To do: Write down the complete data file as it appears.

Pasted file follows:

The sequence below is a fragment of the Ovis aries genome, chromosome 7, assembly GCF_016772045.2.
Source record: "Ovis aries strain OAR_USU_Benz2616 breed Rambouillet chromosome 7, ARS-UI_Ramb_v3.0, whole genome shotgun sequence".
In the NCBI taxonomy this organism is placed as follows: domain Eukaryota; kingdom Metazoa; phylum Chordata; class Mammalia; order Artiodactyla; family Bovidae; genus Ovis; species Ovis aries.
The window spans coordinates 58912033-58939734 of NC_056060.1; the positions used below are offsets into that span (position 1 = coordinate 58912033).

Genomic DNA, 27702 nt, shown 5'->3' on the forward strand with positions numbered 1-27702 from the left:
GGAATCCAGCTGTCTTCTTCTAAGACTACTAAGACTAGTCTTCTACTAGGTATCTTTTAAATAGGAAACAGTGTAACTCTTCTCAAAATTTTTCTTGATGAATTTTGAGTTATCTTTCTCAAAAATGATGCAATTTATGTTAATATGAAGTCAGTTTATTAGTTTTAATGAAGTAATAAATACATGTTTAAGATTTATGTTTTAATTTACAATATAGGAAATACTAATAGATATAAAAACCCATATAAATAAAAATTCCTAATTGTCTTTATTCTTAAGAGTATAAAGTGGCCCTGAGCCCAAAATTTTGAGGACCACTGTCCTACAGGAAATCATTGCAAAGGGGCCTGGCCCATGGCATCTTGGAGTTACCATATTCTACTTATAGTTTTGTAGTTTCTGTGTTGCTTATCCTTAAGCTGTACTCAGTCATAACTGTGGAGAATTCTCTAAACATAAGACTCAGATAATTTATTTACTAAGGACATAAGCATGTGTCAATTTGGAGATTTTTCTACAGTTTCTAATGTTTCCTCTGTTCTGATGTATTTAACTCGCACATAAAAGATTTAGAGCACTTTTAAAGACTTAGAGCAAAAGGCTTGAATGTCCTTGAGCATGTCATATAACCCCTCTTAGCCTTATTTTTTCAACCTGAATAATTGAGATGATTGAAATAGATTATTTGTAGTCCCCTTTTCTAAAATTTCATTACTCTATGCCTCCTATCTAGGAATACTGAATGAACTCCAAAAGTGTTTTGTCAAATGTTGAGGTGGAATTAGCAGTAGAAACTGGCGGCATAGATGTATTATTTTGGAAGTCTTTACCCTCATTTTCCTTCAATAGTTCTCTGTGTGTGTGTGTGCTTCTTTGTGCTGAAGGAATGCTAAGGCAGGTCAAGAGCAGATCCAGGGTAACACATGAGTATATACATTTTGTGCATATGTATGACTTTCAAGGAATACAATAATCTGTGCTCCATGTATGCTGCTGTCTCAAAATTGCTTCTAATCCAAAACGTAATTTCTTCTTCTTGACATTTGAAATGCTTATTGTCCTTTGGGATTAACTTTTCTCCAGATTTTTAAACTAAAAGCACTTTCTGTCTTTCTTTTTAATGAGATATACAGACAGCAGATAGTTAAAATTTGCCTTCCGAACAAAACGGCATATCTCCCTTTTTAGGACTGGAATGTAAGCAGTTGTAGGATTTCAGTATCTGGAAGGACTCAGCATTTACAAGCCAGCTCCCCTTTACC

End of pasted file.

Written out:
The sequence below is a fragment of the Ovis aries genome, chromosome 7, assembly GCF_016772045.2.
Source record: "Ovis aries strain OAR_USU_Benz2616 breed Rambouillet chromosome 7, ARS-UI_Ramb_v3.0, whole genome shotgun sequence".
In the NCBI taxonomy this organism is placed as follows: domain Eukaryota; kingdom Metazoa; phylum Chordata; class Mammalia; order Artiodactyla; family Bovidae; genus Ovis; species Ovis aries.
The window spans coordinates 58912033-58939734 of NC_056060.1; the positions used below are offsets into that span (position 1 = coordinate 58912033).

Genomic DNA, 27702 nt, shown 5'->3' on the forward strand with positions numbered 1-27702 from the left:
GGAATCCAGCTGTCTTCTTCTAAGACTACTAAGACTAGTCTTCTACTAGGTATCTTTTAAATAGGAAACAGTGTAACTCTTCTCAAAATTTTTCTTGATGAATTTTGAGTTATCTTTCTCAAAAATGATGCAATTTATGTTAATATGAAGTCAGTTTATTAGTTTTAATGAAGTAATAAATACATGTTTAAGATTTATGTTTTAATTTACAATATAGGAAATACTAATAGATATAAAAACCCATATAAATAAAAATTCCTAATTGTCTTTATTCTTAAGAGTATAAAGTGGCCCTGAGCCCAAAATTTTGAGGACCACTGTCCTACAGGAAATCATTGCAAAGGGGCCTGGCCCATGGCATCTTGGAGTTACCATATTCTACTTATAGTTTTGTAGTTTCTGTGTTGCTTATCCTTAAGCTGTACTCAGTCATAACTGTGGAGAATTCTCTAAACATAAGACTCAGATAATTTATTTACTAAGGACATAAGCATGTGTCAATTTGGAGATTTTTCTACAGTTTCTAATGTTTCCTCTGTTCTGATGTATTTAACTCGCACATAAAAGATTTAGAGCACTTTTAAAGACTTAGAGCAAAAGGCTTGAATGTCCTTGAGCATGTCATATAACCCCTCTTAGCCTTATTTTTTCAACCTGAATAATTGAGATGATTGAAATAGATTATTTGTAGTCCCCTTTTCTAAAATTTCATTACTCTATGCCTCCTATCTAGGAATACTGAATGAACTCCAAAAGTGTTTTGTCAAATGTTGAGGTGGAATTAGCAGTAGAAACTGGCGGCATAGATGTATTATTTTGGAAGTCTTTACCCTCATTTTCCTTCAATAGTTCTCTGTGTGTGTGTGTGCTTCTTTGTGCTGAAGGAATGCTAAGGCAGGTCAAGAGCAGATCCAGGGTAACACATGAGTATATACATTTTGTGCATATGTATGACTTTCAAGGAATACAATAATCTGTGCTCCATGTATGCTGCTGTCTCAAAATTGCTTCTAATCCAAAACGTAATTTCTTCTTCTTGACATTTGAAATGCTTATTGTCCTTTGGGATTAACTTTTCTCCAGATTTTTAAACTAAAAGCACTTTCTGTCTTTCTTTTTAATGAGATATACAGACAGCAGATAGTTAAAATTTGCCTTCCGAACAAAACGGCATATCTCCCTTTTTAGGACTGGAATGTAAGCAGTTGTAGGATTTCAGTATCTGGAAGGACTCAGCATTTACAAGCCAGCTCCCCTTTACC